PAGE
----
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Tangible attributes of this legacy — photographs, maps, objects, documents, utensils, clothes, etc which complemented the narratives recorded as part of this oral history initiative were curated into a one-day neighborhood museum. The interactive museum, targeting the community of CR Park so that they could see the significance in a ‘slice of their history’, was complemented with performances, celebrating the heritage of the neighbourhood. This is a community of people owning and writing their history and sharing their past and creating knowledge for generations to cherish, inherit and ponder over.
Monthly, extremely engaging addas are accompanied by an exhibition of archival photographs or pop-up neighborhood museums. These story recording sessions have been unique in their special way. The adda on the ‘Food of CR Park’ for example was a discussion taking the residents down memory lane, to the emergence of the food shops in the market and then circling back to the present where home chefs are initiating new ways of making Bengali food popular. Home catering and pop-up restaurants specializing in Bengali food are some of the spin-offs from this initiative.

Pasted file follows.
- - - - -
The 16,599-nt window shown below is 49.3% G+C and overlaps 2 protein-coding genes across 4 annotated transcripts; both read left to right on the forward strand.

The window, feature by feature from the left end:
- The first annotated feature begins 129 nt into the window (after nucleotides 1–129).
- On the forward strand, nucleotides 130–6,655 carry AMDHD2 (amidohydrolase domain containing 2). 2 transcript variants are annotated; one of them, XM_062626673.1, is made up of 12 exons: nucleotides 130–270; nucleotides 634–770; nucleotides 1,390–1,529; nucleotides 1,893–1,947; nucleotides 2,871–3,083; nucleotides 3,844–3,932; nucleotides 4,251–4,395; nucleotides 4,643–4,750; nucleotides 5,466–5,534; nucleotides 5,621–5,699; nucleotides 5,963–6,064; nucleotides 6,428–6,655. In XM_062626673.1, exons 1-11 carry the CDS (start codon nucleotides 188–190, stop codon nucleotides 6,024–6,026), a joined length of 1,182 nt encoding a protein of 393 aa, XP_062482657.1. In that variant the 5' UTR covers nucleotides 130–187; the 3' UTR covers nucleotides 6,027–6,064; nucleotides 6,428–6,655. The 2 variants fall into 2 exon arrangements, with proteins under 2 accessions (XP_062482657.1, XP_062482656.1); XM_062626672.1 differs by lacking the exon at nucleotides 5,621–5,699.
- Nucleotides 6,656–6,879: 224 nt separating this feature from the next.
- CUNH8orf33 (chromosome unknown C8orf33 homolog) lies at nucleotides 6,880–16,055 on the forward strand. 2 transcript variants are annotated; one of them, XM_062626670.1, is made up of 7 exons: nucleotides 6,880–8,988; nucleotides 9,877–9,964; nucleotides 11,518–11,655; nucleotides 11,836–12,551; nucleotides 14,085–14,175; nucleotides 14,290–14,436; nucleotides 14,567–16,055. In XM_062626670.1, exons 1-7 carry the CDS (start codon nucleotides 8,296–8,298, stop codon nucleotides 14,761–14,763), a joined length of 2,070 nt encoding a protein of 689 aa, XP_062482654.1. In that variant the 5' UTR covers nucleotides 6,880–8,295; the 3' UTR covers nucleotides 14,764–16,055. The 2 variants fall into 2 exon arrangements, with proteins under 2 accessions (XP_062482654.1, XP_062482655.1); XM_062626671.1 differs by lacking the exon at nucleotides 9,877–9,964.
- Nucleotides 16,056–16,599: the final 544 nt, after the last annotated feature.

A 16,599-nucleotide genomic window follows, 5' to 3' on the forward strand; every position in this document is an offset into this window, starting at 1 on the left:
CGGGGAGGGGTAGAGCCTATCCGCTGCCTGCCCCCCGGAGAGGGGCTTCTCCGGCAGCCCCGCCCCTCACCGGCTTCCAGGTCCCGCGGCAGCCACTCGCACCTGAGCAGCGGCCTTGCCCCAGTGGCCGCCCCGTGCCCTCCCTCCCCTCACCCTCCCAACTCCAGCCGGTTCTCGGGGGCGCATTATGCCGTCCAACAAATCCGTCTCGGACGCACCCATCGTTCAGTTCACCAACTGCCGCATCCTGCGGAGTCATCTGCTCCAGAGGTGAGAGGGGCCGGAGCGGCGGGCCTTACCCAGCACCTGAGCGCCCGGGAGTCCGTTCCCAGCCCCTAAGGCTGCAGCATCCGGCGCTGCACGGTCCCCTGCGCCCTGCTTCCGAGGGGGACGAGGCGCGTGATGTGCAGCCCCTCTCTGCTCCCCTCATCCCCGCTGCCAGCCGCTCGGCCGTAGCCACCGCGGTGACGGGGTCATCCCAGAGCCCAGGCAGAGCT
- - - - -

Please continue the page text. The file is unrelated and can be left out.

Such initiatives and their cascading activities help reinforce the uniquely rich cultural heritage of this ethnic group. A proposed new permanent neighborhood museum, when it comes up, will be a critical record of community memory. The community also has vibrant and very unique public spaces. Nowhere else in Delhi will you find youth playing carom, every evening, or a group of women gathering in designated space to sing. The market has a platform in the middle of it, where theatre shows are sometimes organized or the same space on other occasions is used for community protests, activism, or a discussion on politics.
Documentation at this level of detail, that records people’s memories, community traditions, articles of everyday use, and associations with the urbanscape is not only a record of a specific ethnic community but also provides a platform for contemporary reflection and contemplation on the limits of acceptable change. The documentation process has provided the community with the platform on which to have meaningful discussions and make choices and informed decisions. ‘What is of significance and must be retained at all costs?’, ‘What change is inevitable and can be accommodated?’ — Such questions now have a place to be asked, and answered together.